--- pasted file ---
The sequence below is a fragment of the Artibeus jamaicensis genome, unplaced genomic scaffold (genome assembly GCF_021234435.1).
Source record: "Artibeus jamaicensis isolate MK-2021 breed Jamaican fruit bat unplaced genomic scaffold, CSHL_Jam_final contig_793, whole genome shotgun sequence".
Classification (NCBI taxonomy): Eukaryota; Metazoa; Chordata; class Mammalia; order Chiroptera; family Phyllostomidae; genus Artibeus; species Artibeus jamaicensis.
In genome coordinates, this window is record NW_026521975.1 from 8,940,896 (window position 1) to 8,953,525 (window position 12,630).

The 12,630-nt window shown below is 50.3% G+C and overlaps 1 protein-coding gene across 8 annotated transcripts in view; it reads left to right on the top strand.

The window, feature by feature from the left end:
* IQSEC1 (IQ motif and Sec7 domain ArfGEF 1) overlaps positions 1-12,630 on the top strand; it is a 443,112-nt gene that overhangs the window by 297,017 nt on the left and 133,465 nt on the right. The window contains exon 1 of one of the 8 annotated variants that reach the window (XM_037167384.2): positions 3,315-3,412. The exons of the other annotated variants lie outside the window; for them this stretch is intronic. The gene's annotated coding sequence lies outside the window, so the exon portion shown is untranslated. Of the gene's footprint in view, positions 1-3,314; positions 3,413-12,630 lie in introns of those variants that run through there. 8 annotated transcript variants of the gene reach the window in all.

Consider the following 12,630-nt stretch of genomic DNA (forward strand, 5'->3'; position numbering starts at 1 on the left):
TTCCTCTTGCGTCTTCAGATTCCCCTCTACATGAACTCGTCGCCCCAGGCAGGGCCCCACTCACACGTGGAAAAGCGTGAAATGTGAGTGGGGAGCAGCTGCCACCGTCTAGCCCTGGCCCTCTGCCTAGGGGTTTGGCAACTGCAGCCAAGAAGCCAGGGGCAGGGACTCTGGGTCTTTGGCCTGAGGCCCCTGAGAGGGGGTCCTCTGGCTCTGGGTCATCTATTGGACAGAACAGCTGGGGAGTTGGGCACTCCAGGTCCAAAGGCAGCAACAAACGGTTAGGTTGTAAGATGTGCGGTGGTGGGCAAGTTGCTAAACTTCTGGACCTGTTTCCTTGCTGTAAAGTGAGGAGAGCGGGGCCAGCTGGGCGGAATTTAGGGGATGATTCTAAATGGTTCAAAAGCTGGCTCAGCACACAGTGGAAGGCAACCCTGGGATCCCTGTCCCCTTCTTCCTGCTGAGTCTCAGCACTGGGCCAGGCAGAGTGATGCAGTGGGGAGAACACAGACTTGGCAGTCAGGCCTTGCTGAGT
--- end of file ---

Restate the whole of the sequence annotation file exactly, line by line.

The sequence below is a fragment of the Artibeus jamaicensis genome, unplaced genomic scaffold (genome assembly GCF_021234435.1).
Source record: "Artibeus jamaicensis isolate MK-2021 breed Jamaican fruit bat unplaced genomic scaffold, CSHL_Jam_final contig_793, whole genome shotgun sequence".
Classification (NCBI taxonomy): Eukaryota; Metazoa; Chordata; class Mammalia; order Chiroptera; family Phyllostomidae; genus Artibeus; species Artibeus jamaicensis.
In genome coordinates, this window is record NW_026521975.1 from 8,940,896 (window position 1) to 8,953,525 (window position 12,630).

The 12,630-nt window shown below is 50.3% G+C and overlaps 1 protein-coding gene across 8 annotated transcripts in view; it reads left to right on the top strand.

The window, feature by feature from the left end:
* IQSEC1 (IQ motif and Sec7 domain ArfGEF 1) overlaps positions 1-12,630 on the top strand; it is a 443,112-nt gene that overhangs the window by 297,017 nt on the left and 133,465 nt on the right. The window contains exon 1 of one of the 8 annotated variants that reach the window (XM_037167384.2): positions 3,315-3,412. The exons of the other annotated variants lie outside the window; for them this stretch is intronic. The gene's annotated coding sequence lies outside the window, so the exon portion shown is untranslated. Of the gene's footprint in view, positions 1-3,314; positions 3,413-12,630 lie in introns of those variants that run through there. 8 annotated transcript variants of the gene reach the window in all.

Consider the following 12,630-nt stretch of genomic DNA (forward strand, 5'->3'; position numbering starts at 1 on the left):
TTCCTCTTGCGTCTTCAGATTCCCCTCTACATGAACTCGTCGCCCCAGGCAGGGCCCCACTCACACGTGGAAAAGCGTGAAATGTGAGTGGGGAGCAGCTGCCACCGTCTAGCCCTGGCCCTCTGCCTAGGGGTTTGGCAACTGCAGCCAAGAAGCCAGGGGCAGGGACTCTGGGTCTTTGGCCTGAGGCCCCTGAGAGGGGGTCCTCTGGCTCTGGGTCATCTATTGGACAGAACAGCTGGGGAGTTGGGCACTCCAGGTCCAAAGGCAGCAACAAACGGTTAGGTTGTAAGATGTGCGGTGGTGGGCAAGTTGCTAAACTTCTGGACCTGTTTCCTTGCTGTAAAGTGAGGAGAGCGGGGCCAGCTGGGCGGAATTTAGGGGATGATTCTAAATGGTTCAAAAGCTGGCTCAGCACACAGTGGAAGGCAACCCTGGGATCCCTGTCCCCTTCTTCCTGCTGAGTCTCAGCACTGGGCCAGGCAGAGTGATGCAGTGGGGAGAACACAGACTTGGCAGTCAGGCCTTGCTGAGT